If It's Good for the Goose, It Must Be Good...

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IBM announced yesterday it will consolidate some 3,900 servers in its worldwide data centers onto about 30 System z mainframes running Linux.

Part of IBM's Project Big Green initiative launched last spring to reduce data center energy consumption, the consolidation is expected to result in an 80 percent reduction in energy use as well as savings in software licensing and system support costs.

IBM serves some 350,000 customers around the world from seven large data centers in the U.S. and abroad that only 10 years ago numbered 155. The computers used to store and process the data for these customers occupy more than 8 million square feet, an area that will be significantly reduced when the refrigerator-size mainframes are attached.

The project is meant to demonstrate to large corporate and government clients the benefits of server consolidation onto the efficient System z. Mainframe sales have been good over the past few months, and also profitable. IBM would like to stimulate that trend even more while solving a looming capacity limitation and imminent energy crisis faced by its customers. The energy savings IBM expects to realize from its own massive server consolidation is expected to be enough to power a small town.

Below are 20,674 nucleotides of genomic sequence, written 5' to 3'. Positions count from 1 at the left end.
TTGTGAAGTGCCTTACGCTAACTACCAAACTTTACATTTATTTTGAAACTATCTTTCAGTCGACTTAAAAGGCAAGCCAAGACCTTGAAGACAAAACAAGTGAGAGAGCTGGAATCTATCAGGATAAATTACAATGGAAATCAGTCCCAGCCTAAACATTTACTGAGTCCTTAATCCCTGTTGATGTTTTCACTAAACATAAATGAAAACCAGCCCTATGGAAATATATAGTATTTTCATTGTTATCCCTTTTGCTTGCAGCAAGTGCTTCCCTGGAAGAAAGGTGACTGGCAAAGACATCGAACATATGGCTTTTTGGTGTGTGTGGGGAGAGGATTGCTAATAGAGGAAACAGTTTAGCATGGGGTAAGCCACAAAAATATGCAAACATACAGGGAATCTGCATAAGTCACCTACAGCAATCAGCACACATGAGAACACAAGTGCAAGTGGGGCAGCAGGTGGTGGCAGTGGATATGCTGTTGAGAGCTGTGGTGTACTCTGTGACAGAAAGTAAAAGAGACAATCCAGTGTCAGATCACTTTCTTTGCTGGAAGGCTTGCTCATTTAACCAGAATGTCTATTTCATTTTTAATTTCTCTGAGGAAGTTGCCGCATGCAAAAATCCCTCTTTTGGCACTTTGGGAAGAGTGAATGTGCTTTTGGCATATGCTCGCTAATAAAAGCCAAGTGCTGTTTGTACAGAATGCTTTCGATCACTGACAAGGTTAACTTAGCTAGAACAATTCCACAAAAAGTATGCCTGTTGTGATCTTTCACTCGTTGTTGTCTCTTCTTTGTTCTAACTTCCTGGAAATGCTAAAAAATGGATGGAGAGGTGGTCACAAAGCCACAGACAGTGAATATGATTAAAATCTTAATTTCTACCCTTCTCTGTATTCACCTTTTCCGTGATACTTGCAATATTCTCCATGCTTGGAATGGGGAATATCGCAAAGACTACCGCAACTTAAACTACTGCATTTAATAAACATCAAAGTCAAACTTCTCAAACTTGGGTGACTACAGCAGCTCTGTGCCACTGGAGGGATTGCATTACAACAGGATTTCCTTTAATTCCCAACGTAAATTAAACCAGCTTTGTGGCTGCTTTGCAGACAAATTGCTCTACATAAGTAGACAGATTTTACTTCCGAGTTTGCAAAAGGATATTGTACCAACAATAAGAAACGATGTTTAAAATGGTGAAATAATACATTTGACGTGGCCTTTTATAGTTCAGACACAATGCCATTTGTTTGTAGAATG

Virtualization is one of the keys that will allow the consolidation onto the mainframes, as each computer can behave as hundreds or thousands of individual servers. Virtualization parcels out the mainframes' system resources-processing cycles, networking, storage, and memory-to numerous virtual servers, each functioning as a real, physical machine. Advances in the economical Red Hat Enterprise Linux operating system, especially in the area of security, over the past few months almost certainly played a role in the decision.

Today's 3,900 servers employ a greater number of processors than the mainframes will use so software-licensing fees are expected to go way down. The company also will have the added benefit of freeing up IBM's technical personnel from system administration to work on other tasks, including designing and building customer solutions.

Total cost savings for IBM are expected to be around $250 million over the next five years.

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